Map of U.S. Census data on multigenerational housing.

A new report found a rise in the number of multigenerational households in Connecticut, something advocates say is further evidence the state needs to address its lack of affordable housing.

The analysis, released Wednesday by the CT Data Collaborative, found approximately 1.4 million households in Connecticut of which 3.9%, or 55,526 are multigenerational. This marks an increase of about 0.3%, or 4,924 households, from the 2010 decennial census.

“I think it has to do with our housing issues and that there just isn’t enough affordable housing,” CT Data Collaborative Executive Director Michelle Riordan-Nold said.

The study compared 2010 and 2020 census data.

Multigenerational households are those that contain three or more generations of relatives — such as children, parents and grandparents — living in the same home. People related by birth, marriage or adoption are all considered family.

The collaborative found increases in each of the nine planning regions around the state, but the biggest increases were concentrated in the western and southwestern parts of the state.

Danbury had 389 additional multigenerational homes in 2020; Stamford, 316; Norwalk, 243; Stratford, 171; Bridgeport, 167; and Fairfield, 138; all ranked among the 10 municipalities with the biggest increases.

The highest concentrations of multigenerational housing, meanwhile, tend to be clustered in cities, with roughly one-fourth located in five cities. 

Bridgeport had the highest share, at 6.8% of the statewide total of 55,526 multigenerational households, while Hartford, 5.1%; Waterbury, 4.5%; New Haven, 4.3%; and Stamford, 4%, rounded out the top five. 

Riordan-Nold said she wasn’t surprised by the data because it reflects the difficulty families are having with housing costs. 

She also suspected the increase was both recent college graduates moving back home to save money and retired baby boomers moving in with their adult parents. 

The data collaborative hopes to release another analysis this month looking deeper into U.S. Census data to spot trends across age, racial and ethnic groups. 

Meanwhile, Realtors said they’re seeing this trend impact homebuyers. According to a National Association of Realtors’ 2022 analysis, 14% of homebuyers purchased a multigenerational home.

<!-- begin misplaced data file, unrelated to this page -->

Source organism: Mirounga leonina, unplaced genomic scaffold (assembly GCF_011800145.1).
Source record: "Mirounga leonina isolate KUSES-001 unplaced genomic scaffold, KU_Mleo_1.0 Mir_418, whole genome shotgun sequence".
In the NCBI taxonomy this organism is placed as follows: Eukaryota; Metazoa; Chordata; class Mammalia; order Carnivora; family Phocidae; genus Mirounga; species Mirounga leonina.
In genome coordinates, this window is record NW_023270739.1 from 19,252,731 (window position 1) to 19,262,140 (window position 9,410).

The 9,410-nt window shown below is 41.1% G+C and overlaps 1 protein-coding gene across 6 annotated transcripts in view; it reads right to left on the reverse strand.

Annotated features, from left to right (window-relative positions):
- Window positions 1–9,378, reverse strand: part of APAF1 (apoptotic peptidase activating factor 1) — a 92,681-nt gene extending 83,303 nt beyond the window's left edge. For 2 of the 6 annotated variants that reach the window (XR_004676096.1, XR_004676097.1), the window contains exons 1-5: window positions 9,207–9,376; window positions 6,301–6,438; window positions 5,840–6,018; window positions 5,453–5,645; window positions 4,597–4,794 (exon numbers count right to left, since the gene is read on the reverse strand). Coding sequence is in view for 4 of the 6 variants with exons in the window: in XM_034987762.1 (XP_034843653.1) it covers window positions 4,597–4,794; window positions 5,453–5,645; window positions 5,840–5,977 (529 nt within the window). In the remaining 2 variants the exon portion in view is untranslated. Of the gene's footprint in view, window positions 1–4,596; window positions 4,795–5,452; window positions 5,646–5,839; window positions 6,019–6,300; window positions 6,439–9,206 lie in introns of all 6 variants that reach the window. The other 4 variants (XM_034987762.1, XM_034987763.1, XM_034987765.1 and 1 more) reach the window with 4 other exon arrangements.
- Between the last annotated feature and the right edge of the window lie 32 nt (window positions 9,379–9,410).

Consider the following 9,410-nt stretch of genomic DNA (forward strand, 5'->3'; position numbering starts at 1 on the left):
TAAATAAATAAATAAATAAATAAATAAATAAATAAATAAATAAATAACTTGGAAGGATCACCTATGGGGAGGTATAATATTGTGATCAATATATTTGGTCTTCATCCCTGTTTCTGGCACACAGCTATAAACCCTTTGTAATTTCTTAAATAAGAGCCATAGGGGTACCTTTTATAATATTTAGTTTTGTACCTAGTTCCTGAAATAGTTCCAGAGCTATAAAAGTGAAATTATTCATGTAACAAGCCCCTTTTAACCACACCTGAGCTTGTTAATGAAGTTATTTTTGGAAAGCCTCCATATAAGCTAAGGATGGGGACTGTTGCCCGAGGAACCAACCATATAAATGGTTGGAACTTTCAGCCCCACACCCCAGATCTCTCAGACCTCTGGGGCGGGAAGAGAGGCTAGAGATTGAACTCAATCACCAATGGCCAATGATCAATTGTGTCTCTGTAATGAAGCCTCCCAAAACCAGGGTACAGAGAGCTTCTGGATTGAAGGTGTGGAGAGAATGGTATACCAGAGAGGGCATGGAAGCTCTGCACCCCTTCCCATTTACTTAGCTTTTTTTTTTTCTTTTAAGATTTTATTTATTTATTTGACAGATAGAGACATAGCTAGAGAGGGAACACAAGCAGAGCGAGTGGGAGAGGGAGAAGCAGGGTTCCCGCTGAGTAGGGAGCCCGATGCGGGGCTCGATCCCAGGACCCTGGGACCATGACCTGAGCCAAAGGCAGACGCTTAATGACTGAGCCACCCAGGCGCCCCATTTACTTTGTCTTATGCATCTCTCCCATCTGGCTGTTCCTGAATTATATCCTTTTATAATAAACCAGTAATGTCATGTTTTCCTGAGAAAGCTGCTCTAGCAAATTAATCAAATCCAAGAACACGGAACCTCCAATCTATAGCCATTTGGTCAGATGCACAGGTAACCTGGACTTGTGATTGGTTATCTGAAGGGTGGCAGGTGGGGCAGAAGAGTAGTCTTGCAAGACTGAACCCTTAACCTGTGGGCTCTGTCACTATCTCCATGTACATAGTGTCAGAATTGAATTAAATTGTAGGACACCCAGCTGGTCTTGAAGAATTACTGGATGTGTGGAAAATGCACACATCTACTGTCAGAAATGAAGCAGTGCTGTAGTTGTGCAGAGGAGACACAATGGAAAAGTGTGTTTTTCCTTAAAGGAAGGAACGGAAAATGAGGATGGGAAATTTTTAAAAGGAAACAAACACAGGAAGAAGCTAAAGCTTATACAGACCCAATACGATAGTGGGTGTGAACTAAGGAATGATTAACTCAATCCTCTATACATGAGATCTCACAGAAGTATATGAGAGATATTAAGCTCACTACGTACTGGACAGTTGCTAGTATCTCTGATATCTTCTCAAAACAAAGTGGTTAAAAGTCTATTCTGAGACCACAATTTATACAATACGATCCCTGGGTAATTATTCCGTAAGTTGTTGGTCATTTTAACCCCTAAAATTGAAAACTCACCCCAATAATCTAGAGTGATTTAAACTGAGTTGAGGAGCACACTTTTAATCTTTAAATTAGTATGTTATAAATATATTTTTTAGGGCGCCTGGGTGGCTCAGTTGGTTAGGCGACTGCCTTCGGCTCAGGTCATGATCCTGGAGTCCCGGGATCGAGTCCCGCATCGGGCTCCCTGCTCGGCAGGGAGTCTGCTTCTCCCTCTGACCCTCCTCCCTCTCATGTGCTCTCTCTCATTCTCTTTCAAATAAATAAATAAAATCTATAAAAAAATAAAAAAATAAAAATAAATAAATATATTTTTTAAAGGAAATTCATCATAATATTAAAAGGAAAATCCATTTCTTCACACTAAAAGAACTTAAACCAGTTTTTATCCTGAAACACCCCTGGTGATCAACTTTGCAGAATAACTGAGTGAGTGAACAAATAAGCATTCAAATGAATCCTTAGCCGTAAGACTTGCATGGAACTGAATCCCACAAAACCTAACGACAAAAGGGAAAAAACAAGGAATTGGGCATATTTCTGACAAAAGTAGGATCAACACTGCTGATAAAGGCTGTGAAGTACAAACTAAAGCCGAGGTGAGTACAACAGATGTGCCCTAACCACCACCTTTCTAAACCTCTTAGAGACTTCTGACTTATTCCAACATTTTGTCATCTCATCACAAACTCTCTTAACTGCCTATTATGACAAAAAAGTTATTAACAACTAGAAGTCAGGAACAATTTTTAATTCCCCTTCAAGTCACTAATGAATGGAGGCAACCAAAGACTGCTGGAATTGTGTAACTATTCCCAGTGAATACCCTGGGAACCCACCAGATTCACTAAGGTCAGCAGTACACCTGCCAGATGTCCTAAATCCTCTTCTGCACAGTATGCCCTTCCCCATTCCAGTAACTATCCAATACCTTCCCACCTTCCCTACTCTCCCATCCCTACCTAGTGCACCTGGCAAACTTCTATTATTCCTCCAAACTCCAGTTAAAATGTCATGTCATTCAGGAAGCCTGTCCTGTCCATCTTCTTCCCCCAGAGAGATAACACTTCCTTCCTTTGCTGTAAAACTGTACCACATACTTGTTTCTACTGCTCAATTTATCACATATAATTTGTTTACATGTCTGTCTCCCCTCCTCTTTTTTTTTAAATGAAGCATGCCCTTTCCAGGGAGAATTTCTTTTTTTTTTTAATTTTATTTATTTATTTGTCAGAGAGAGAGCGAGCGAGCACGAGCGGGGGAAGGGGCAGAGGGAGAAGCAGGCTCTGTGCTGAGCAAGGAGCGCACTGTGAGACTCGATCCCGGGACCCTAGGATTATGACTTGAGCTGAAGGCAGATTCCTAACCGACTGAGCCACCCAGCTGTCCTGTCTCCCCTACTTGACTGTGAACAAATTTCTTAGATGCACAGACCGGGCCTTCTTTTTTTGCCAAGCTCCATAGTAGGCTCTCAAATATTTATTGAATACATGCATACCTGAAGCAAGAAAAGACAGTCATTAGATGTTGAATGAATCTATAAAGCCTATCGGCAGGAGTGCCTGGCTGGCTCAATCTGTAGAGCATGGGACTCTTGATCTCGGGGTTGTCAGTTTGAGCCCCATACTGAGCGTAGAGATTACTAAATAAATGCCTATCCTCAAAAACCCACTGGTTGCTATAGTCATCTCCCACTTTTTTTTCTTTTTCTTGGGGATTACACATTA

That was up 11% from the prior year’s report. 

“I think it’s been compounded by COVID and housing prices and interest rates and everything,” Connecticut Realtors Association President-Elect Carl Lantz said. “It certainly makes economic sense for people to shake up together and split those bills if they can.” 

Many of those factors — the COVID-19 pandemic, mortgage rates spiking and a historic rise in home prices — didn’t impact the market until during or after the 2020 census, meaning the bump in multigenerational homes could be continuing. 

House Majority Leader Jason Rojas, D-East Hartford, said the trend shows that the legislature needs to find ways to increase the housing supply statewide. 

“It’s hard to get apartments, it’s really expensive to find apartments,” he said. “It’s expensive to buy a home.” 

The short-term solution, though, may simply be funding for the Department of Housing and local housing authorities.  

Lawmakers have not been able to agree on broader efforts to increase the supply of affordable housing, including attempts at zoning reform that have sparked strong pushback from suburbs. 

“I don’t know that some of the more aggressive tactics will be able to come back in the next session,” Rojas said. 

The Office of Policy and Management is currently studying one of those approaches, examining what a so-called “Fair Share” requirement would mean for each town. 

Rojas said the legislature should wait for OPM to complete the study before considering plans to force towns to build more affordable housing. 

Part of the problem is understanding what kind of housing the state needs. 

Building units that meet the traditional definitions of affordable and workforce housing would help low-and moderate-income families, as well as young professionals, rent or buy a home. 

According to NAR’s homebuyer profile, though, 21% of buyers who purchased a multigenerational home were concerned about caring for an older family member. 

Lantz said Reatlors are seeing more families live together for a variety of reasons. Grandparents can shed the costs of homeownership while also providing free-child care to working parents, for example. 

This is also putting higher demand on homes that offer additional privacy, such as an in-law apartment. 

“They’re happy to have them there, but they don’t want them to be in every aspect of their life,” Lantz said. 

Riordan-Nold agreed. CT Data Collaborative said the analysis shows policymakers need to address the problem, but she said they also likely need to rethink how the state views its housing needs. 

“I think maybe thinking about how we build housing that accommodates multigenerations,” she said.